How to spend an afternoon with an echidna...

Long shot of an echidna

   
Echidna pokes

How do you find them?

Well, actually, you don't. But they sometimes find you.

The first sign that one might be close by is the presence of the holes they dig in the ground, which are pretty numerous around the park. If the holes are crisp and all the earth around them is damp, you may be looking at a recent dig.

And how do you know it's an echidna hole you are looking at, you ask? Look for numerous nose shaped impressions in them, like the one you can see in this pictur
e.

If you do come across some fresh diggings, the next thing to do is just listen. For an animal which is as sensitive to noise as an Echidna, they make a surprising amount of noise themselves.



So if you get to hear something that's literally crashing around though the bush, then the chances are the next thing you'll see is something like this:

At this stage the echidna is digging, and on the left we can see its previous efforts.

Who, me?  An echidna being quiet.


Echidna  rolled up for protection
What happens next is very much up to you. They might not be quiet, but you should be. If you want a bit of a closer look, approach slowly from down wind. If you disturb them too much, they will simply dig down, shut up shop and not do much at all for long after you have lost patience and left.
The first thing quiet folk will notice is that they have a taste for meat ants.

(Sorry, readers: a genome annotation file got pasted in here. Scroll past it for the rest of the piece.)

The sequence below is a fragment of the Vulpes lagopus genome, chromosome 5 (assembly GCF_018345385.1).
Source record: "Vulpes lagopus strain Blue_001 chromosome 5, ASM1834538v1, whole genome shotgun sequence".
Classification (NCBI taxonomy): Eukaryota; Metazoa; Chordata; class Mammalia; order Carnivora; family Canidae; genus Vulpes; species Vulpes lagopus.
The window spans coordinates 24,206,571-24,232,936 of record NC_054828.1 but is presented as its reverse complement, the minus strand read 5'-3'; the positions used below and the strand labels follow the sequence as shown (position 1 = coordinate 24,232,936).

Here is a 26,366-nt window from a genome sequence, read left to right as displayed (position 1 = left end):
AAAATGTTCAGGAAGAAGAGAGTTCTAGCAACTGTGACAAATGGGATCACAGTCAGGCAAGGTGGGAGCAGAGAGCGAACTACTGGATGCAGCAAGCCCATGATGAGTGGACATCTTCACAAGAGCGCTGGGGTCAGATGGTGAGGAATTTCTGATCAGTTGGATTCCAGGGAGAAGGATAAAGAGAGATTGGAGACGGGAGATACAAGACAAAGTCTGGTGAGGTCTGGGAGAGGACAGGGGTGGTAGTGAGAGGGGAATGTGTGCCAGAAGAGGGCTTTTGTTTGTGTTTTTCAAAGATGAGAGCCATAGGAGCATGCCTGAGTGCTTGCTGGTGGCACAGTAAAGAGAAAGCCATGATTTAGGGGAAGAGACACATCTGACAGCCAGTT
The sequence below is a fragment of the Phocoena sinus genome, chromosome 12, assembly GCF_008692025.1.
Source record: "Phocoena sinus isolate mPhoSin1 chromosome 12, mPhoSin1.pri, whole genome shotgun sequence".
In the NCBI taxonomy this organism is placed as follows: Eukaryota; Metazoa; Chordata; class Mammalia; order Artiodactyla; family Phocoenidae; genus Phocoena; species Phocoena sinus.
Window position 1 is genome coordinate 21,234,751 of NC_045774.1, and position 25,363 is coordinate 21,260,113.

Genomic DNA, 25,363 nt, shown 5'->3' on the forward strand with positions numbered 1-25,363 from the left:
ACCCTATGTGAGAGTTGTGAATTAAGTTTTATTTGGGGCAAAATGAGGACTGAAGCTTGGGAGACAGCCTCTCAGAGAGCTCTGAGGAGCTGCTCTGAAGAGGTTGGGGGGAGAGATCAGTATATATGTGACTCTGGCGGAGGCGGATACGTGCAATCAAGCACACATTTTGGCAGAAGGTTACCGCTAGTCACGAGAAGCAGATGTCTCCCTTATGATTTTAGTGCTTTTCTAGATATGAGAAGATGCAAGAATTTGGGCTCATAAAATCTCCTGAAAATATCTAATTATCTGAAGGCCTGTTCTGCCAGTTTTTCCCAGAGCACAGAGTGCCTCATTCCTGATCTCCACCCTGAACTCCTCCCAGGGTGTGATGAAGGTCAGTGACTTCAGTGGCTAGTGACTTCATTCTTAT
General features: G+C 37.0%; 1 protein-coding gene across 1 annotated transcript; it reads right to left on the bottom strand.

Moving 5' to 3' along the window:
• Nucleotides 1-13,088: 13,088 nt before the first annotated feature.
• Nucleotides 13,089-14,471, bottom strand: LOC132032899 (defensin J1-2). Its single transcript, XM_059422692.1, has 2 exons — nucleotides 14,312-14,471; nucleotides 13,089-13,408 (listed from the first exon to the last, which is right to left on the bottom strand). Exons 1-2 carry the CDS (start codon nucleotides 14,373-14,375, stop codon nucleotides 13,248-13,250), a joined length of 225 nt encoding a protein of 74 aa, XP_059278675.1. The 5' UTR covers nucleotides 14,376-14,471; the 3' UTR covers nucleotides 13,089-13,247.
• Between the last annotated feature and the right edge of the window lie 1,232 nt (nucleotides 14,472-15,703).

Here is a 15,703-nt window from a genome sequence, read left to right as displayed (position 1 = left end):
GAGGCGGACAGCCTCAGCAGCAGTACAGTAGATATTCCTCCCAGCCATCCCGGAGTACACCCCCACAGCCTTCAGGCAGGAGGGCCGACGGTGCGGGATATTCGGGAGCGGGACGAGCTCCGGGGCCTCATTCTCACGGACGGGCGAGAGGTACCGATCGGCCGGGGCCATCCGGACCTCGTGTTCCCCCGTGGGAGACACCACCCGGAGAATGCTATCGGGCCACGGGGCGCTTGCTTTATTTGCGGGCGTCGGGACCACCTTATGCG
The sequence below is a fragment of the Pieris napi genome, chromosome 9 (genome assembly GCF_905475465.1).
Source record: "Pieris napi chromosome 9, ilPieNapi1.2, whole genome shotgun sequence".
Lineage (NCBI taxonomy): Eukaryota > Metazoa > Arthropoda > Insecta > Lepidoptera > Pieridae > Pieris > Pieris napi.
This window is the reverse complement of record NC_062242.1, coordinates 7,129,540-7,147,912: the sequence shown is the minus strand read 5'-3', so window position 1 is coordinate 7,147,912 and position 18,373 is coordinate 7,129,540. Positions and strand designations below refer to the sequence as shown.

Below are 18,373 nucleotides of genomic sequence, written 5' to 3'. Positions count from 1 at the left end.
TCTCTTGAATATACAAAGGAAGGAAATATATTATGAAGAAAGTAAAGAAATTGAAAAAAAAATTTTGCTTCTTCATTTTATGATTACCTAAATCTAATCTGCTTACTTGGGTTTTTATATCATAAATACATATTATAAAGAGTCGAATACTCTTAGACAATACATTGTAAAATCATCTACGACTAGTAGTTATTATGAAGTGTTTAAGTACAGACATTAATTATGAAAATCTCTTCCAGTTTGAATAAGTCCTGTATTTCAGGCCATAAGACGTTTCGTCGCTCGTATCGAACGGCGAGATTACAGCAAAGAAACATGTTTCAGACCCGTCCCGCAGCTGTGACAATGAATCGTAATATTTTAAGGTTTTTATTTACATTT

But they don't waste much energy getting them. They'll often just poke their noses straight down into the dirt, with no digging at all, and then take vigorous sniffs of what's below.

...with an occasional sneezing noise too.

Echidna with its nose driving down

A quick scratch

If they are satisfied there are some delicious ants to be had, then they begin to dig -not particularly quickly, but with great force. Their digging is as powerful as you would expect from looking at their claws. I get the impression that the ants ensure the echidna doesn't quite get things all its own way - as evidenced by the occasional pause from digging to scratch. A bite or two, perhaps?

And so, after putting on a fine display of power digging and ant eating, it's time for our friend to move off and annoy some more ants a little further on.

And you can get to see all this, just so long as you stay quiet, and don't intrude too much on the show.

Moving off

While the meat ants are left to wonder what on earth happened.


Meat ants


For more information about echidnas, visit http://www.environment.nsw.gov.au/animals/echidnas.htm

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